Supreme Court of California Justia
Citation 22 Cal.4th 872

People v. Nguyen

People v. Nguyen (2000) 22 Cal.4th 872 , 95 Cal.Rptr.2d 178; 997 P.2d 493

[No. S072471. May 4, 2000.]

THE PEOPLE, Plaintiff and Respondent, v. TUAN VAN NGUYEN, Defendant and Appellant.

(Superior Court of Santa Clara County, No. 183490, Paul R. Teilh, Judge. fn. * )

(The Court of Appeal, Sixth Dist., No. H016755.)

(Opinion by Werdegar, J., with George, C. J., Kennard, and Baxter, JJ., concurring. Concurring opinion by Chin, J., with Brown, J., concurring (see p. 886). Dissenting opinion by Mosk, J. (see p. 896).)

COUNSEL

John L. Staley, under appointment by the Supreme Court, for Defendant and Appellant.

Daniel E. Lungren and Bill Lockyer, Attorneys General, George Williamson and David P. Druliner, Chief Assistant Attorneys General, Ronald A. Bass, Assistant Attorney General, Catherine A. Rivlin and Christina V. Kuo, Deputy Attorneys General, for Plaintiff and Respondent. [22 Cal.4th 874]

OPINION

WERDEGAR, J.-

Defendant Tuan Van Nguyen was convicted in 1997 of violating Penal Code fn. 1 section 209, subdivision (b), kidnapping for the purpose of robbery, otherwise known as aggravated kidnapping. We granted review and limited the issue on review to "whether the risk of harm required to elevate kidnapping to aggravated kidnapping may be a risk of psychological harm." (Italics added.) As explained below, we conclude the answer to this question is that it may.

Facts

Julie Overacker rented a room in Thomas Savoca's house in San Jose. As she was unpacking her boxes, Tuan Van Nguyen (defendant) and Binh Nguyen (Binh) walked in. Binh pointed a gun at Savoca's head and ordered Overacker and Savoca to lie on the floor. Defendant ripped the telephone cord from the wall and used it to bind Savoca. Binh pointed the gun at Overacker and demanded money and jewelry. She complied. Not satisfied, Binh demanded more, pointing the gun at Overacker's temple. Overacker replied they could take anything in the house. She was led downstairs at gunpoint, at which time she noticed two additional men in the house. Three of the robbers went upstairs while Binh remained to guard Overacker. Overacker heard the three men looking through her belongings. Binh ordered her to close the blinds and turn off the lights. She complied. Binh then led [22 Cal.4th 875] Overacker back upstairs and placed her in a closet, while the robbers continued to rummage through the house. Binh announced the robbers would remove her from the house because she did not have anything they wanted. She offered her credit card. Binh declined, but asked whether she had an automatic teller machine (ATM) card. She said she did and was told to retrieve it. Binh also retrieved Savoca's ATM card, and both victims were made to reveal their personal identification numbers. The robbers then decided to leave Savoca tied up and take Overacker with them to a bank to use the ATM cards.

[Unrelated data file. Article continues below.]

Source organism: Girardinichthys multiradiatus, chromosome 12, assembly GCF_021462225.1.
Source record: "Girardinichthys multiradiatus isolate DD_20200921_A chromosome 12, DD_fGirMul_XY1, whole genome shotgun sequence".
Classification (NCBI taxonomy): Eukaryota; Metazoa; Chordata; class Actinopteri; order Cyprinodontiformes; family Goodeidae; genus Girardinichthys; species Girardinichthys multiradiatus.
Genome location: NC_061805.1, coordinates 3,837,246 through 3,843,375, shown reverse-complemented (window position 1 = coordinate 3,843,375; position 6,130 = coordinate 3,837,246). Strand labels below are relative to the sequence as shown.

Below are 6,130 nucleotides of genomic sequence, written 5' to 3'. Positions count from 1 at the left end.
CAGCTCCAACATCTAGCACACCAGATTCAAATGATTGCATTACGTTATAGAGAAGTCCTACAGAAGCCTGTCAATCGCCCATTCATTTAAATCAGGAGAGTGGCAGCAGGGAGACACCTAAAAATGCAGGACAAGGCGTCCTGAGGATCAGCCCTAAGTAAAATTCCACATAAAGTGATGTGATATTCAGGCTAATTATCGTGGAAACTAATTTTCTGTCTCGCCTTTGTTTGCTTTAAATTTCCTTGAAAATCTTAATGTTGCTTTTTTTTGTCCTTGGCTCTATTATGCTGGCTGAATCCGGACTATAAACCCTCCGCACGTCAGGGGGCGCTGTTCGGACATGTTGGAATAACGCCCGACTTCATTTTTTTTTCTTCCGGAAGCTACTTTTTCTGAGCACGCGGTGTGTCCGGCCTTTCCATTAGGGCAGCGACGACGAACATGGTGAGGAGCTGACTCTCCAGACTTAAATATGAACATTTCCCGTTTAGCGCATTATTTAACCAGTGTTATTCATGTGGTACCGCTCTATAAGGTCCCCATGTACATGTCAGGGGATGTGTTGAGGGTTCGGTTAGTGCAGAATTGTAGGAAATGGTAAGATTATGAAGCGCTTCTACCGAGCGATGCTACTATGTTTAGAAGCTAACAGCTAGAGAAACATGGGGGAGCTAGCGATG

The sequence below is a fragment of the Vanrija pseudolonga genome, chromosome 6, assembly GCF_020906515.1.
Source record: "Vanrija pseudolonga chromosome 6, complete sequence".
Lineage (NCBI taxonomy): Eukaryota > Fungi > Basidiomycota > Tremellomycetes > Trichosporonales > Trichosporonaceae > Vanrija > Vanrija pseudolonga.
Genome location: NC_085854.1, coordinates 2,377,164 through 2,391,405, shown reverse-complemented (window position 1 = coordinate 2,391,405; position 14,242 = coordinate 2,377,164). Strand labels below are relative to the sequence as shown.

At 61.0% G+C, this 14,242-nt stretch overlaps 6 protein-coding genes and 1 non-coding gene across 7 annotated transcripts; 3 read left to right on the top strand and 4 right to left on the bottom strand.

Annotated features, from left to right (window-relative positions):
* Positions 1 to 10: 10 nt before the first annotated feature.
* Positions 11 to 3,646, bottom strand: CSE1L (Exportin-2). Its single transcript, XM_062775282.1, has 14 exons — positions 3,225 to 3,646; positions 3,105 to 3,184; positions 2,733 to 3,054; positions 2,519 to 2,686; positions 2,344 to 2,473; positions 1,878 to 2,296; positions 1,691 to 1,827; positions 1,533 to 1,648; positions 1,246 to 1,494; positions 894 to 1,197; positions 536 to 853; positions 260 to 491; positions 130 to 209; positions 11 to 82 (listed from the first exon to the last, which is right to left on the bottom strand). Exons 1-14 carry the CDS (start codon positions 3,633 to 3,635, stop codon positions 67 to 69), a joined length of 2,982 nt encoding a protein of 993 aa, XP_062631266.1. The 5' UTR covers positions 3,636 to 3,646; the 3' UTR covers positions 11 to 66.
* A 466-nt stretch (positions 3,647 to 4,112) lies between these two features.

At this point the robbers had been in the house about 45 minutes. Binh, accompanied by defendant, led Overacker out of the house at gunpoint. She could see men carrying things out of the house and loading them into a car. Binh, defendant and Overacker got into Overacker's green Honda Accord, and the other two robbers followed in a brown hatchback. Once at the bank, Binh ordered Overacker to withdraw "all" her money. She withdrew $200 from the ATM, explaining to her assailants that withdrawals were limited to a daily maximum of $200. They returned to the house.

In the meantime, Savoca managed to free himself. He ran towards a neighbor's home, but hid when he saw Overacker's car return. When the robbers discovered Savoca was gone, they engaged in much shouting and quickly drove off, with Overacker still in the car. Binh told Overacker, "your boyfriend got away, he's very stupid, we told him we'd kill you."

Binh told Overacker to lie under the dashboard of the car and not look up and try to identify him or he would have her killed. She offered that Savoca had probably called the police so they should just let her go. Defendant initiated an animated discussion with his companions, apparently in Vietnamese, which Overacker took to mean he disagreed with her suggestion. They transferred their stolen goods from Overacker's car to the brown hatchback. Rather than release Overacker, however, the kidnappers forced her to the rear floor of the brown car while one of the robbers covered her eyes with his hands. They went to a convenience store, where the kidnappers engaged in another animated discussion. They eventually gave Overacker some juice and told her to drink it and go to sleep. Fearing the juice was drugged, Overacker pretended to drink and then feigned sleep.

The robbers then drove to a remote wooded area and told Overacker to wake up. Overacker believed they would kill her there. Instead, after another conversation among themselves, the kidnappers told her they would wait until after midnight so they could use the ATM cards again, whereupon they would release her. After midnight, they drove in Overacker's green Honda [22 Cal.4th 876] Accord to a different bank, where Binh attempted to use the stolen ATM cards. San Jose Police Officer Tomlin observed the green Honda, obtained confirmation that it belonged to Overacker, and radioed for assistance while he followed the car. When he identified himself, two kidnappers exited the car and ran in opposite directions.

Because the initial report involved four kidnappers and the green Honda had tinted windows that prevented Officer Tomlin from seeing inside the car, he waited about 45 seconds to ensure no more people would emerge from the car. Satisfied, he approached the car and found it empty except for Overacker, who was lying in a fetal position on the floor. She was "[v]ery distraught ... crying, shaken." Officer Tomlin testified he "could hardly get her out of the car." He estimated it took "up to two minutes" to coax Overacker from the car.